Want to Teach Your First Workshop? Here are 5 Quick Preparation Tips for Success!
Today I taught the first session of my "Root to Rise" Yoga Workshop Series and I was so pleased with the openness and curiosity of the participants. The purpose of this workshop series is to help new and seasoned yogis deepen their understanding and practice of the foundations of yoga. Our first day (today) was over Sun Salutations, breaking down every posture and transition with hands-on adjustments and Q & A's. Despite not knowing many of the participants, nor their fitness level, I feel like our preparation made this first class a complete success and I felt so good afterwards. I could see the look of satisfaction and eagerness on the practitioners' faces and there was a sense of positivity and satisfaction in the air. It got me thinking just now, so I opened up my laptop to share my thoughts with you.
Workshops can be great ways to offer your students deeper and more individualized training in your specific area of physical fitness. As yoga instructors, it's hard for us to spend too much time on one specific asana or transition, let alone adjust participants individually for the sake of keeping the class going. Workshops give you the flexibility to stop, talk, demonstrate, adjust etc. in order to better educate the participants. You get a chance to nitpick at all of those subtle (and not-so-subtle) misalignments or unsafe habits that burn our eyes when we see them in normal classes. And along with the obvious benefits for participants, it's another way for studios and instructors to gain income from the workshop fees.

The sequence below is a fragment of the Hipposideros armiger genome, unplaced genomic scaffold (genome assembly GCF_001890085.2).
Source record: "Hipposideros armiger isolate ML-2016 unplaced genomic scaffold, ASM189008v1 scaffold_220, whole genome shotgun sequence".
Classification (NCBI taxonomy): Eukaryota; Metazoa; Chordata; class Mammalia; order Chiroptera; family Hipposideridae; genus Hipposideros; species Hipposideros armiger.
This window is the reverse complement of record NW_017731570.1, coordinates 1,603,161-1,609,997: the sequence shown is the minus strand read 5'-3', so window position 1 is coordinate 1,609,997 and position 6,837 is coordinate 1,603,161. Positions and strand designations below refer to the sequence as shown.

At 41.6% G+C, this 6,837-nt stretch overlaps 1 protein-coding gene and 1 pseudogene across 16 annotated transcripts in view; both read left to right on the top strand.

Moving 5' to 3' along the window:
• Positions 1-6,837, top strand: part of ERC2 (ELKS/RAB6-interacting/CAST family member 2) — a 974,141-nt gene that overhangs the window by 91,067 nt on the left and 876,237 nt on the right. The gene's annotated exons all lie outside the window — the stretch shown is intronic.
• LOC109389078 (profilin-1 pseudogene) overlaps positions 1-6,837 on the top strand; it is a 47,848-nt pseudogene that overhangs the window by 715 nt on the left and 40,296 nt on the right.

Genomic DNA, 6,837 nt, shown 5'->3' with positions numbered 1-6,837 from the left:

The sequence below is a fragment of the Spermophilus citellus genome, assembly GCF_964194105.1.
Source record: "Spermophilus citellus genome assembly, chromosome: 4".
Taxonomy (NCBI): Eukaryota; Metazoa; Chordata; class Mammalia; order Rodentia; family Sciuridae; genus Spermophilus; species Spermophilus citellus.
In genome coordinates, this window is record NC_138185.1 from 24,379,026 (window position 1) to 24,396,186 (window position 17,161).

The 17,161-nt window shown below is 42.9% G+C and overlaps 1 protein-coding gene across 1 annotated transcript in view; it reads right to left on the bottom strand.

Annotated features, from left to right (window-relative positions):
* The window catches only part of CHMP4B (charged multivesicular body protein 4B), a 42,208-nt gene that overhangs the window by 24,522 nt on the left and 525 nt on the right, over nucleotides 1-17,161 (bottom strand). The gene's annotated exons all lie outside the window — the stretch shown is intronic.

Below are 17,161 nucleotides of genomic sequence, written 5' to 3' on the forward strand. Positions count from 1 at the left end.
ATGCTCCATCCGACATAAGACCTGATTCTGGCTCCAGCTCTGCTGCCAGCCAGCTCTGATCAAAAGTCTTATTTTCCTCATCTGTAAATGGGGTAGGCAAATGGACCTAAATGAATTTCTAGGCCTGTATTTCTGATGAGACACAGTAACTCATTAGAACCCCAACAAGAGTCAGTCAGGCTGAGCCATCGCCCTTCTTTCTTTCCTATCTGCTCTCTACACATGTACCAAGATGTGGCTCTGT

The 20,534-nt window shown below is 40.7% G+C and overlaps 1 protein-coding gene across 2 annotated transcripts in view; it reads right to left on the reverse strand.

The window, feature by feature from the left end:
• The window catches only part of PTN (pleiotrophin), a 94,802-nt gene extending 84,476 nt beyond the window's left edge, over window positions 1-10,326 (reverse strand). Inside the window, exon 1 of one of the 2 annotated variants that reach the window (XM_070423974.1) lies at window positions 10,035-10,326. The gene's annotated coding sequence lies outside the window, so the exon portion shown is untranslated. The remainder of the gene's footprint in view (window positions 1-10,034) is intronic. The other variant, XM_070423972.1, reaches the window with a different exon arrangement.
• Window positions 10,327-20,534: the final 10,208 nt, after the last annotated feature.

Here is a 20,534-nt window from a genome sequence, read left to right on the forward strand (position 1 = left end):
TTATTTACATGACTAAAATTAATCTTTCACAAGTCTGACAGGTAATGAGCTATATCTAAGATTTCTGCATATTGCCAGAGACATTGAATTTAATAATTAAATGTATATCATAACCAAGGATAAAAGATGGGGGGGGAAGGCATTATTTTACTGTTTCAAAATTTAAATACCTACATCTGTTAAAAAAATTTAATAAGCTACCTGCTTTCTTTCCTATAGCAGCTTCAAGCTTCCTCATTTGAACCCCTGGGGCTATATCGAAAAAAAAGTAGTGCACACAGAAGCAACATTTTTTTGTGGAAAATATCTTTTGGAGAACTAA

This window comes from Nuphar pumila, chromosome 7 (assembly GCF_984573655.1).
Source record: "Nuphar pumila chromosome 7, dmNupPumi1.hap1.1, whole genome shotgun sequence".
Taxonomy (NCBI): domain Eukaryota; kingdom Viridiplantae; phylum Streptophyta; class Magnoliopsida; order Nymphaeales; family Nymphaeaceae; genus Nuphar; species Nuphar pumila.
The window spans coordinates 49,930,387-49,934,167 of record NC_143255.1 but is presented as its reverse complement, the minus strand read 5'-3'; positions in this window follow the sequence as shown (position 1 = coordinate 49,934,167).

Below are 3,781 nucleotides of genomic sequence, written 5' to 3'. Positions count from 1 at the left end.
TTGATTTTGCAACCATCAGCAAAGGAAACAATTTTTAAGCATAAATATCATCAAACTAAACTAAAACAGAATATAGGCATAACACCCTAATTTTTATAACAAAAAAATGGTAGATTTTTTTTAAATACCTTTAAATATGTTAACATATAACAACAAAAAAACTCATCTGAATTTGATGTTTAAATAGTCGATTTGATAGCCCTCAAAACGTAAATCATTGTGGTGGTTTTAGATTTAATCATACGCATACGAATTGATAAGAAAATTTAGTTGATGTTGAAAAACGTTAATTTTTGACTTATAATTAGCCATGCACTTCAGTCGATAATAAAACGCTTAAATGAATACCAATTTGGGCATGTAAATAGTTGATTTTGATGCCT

If you have never lead a workshop and think you might want to put one together, here are some easy tips for your preparation process.
" In yoga, you never chase an experience--you only prepare for it."
5 Ways to Prepare for Success
1. Workshop Concept
2. Spread the Word
3. Share the Load
4. Reach Out
5. Set the Stage
1. Have a clear concept that you can outline in writing.
Your participants want to know exactly what they are getting themselves into and where their money is going. Be sure your workshop name and explanation state the actual activities within the workshop, the goals to be achieved, and how those goals will be achieved.
Here's an example of our workshop ad:
Root to Rise Yoga Workshop: Mastering the Foundations of Yoga
The mission of this workshop series is to provide hands-on and broken down training of the foundations of yoga in order to strengthen and progress your practice. We will focus on body alignment, engagement from head to toe in each asana, smooth and intentional transitions using breath, modifications with or without props, and hands-on adjustments. This series will be divided up into four workshops, each lasting 75 minutes.
High plank, low plank, chaturanga
2. Advertise, Advertise, Advertise
This may seem like common sense, but it's surprising how long it can take people to make the commitment of spending money on something extra like a yoga workshop. Be sure your studio/gym/place of employment creates flyers and places them all over the facility, puts them on social media, but most importantly: announce the workshop at other classes. Have the instructor reference the flyer, talk about the workshop, and encourage students to take a picture of the flyer with their phone. Almost every single one of my participants at my workshop today heard about it from an instructor at another class. You cannot rely on Facebook or Instagram to sell your workshop, especially if you're new to teaching workshops and trying to build your following. Give yourself AT LEAST 6 weeks to advertise your workshop. Be fair to your other colleagues and tell them about the workshop so they aren't vaguely talking about something they aren't educated on. Make sure they are excited about it for you. These are the folks selling your event.